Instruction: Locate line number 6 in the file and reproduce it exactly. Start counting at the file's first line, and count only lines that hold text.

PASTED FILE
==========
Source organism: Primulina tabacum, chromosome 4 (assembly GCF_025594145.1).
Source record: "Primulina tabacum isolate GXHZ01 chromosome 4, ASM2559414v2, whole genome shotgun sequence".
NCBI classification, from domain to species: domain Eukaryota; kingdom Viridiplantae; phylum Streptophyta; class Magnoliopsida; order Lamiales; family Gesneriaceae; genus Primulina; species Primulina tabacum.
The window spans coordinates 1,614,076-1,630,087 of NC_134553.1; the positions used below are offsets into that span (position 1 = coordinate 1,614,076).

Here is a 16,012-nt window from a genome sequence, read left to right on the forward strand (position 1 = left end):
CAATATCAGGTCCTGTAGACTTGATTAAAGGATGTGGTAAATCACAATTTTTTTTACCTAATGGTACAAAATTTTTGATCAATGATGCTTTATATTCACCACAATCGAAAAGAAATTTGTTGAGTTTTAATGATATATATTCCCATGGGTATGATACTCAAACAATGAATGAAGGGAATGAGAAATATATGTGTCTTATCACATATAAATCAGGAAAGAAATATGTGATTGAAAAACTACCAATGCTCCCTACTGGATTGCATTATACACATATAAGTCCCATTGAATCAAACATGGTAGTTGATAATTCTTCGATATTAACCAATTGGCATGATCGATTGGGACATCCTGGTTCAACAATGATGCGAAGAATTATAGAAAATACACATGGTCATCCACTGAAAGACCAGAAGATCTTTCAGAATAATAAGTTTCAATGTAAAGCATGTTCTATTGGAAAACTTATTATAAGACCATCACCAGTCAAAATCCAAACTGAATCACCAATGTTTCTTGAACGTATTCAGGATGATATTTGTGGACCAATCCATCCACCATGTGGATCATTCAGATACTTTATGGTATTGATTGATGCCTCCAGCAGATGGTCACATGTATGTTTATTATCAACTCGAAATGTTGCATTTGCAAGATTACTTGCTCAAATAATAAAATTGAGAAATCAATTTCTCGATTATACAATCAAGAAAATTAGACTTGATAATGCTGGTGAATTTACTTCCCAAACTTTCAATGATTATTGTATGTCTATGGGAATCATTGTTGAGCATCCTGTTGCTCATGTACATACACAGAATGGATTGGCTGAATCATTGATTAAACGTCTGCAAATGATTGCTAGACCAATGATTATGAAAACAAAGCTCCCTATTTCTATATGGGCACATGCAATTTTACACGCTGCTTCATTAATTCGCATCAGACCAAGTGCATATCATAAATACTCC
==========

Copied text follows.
CAATATCAGGTCCTGTAGACTTGATTAAAGGATGTGGTAAATCACAATTTTTTTTACCTAATGGTACAAAATTTTTGATCAATGATGCTTTATATTCACCACAATCGAAAAGAAATTTGTTGAGTTTTAATGATATATATTCCCATGGGTATGATACTCAAACAATGAATGAAGGGAATGAGAAATATATGTGTCTTATCACATATAAATCAGGAAAGAAATATGTGATTGAAAAACTACCAATGCTCCCTACTGGATTGCATTATACACATATAAGTCCCATTGAATCAAACATGGTAGTTGATAATTCTTCGATATTAACCAATTGGCATGATCGATTGGGACATCCTGGTTCAACAATGATGCGAAGAATTATAGAAAATACACATGGTCATCCACTGAAAGACCAGAAGATCTTTCAGAATAATAAGTTTCAATGTAAAGCATGTTCTATTGGAAAACTTATTATAAGACCATCACCAGTCAAAATCCAAACTGAATCACCAATGTTTCTTGAACGTATTCAGGATGATATTTGTGGACCAATCCATCCACCATGTGGATCATTCAGATACTTTATGGTATTGATTGATGCCTCCAGCAGATGGTCACATGTATGTTTATTATCAACTCGAAATGTTGCATTTGCAAGATTACTTGCTCAAATAATAAAATTGAGAAATCAATTTCTCGATTATACAATCAAGAAAATTAGACTTGATAATGCTGGTGAATTTACTTCCCAAACTTTCAATGATTATTGTATGTCTATGGGAATCATTGTTGAGCATCCTGTTGCTCATGTACATACACAGAATGGATTGGCTGAATCATTGATTAAACGTCTGCAAATGATTGCTAGACCAATGATTATGAAAACAAAGCTCCCTATTTCTATATGGGCACATGCAATTTTACACGCTGCTTCATTAATTCGCATCAGACCAAGTGCATATCATAAATACTCC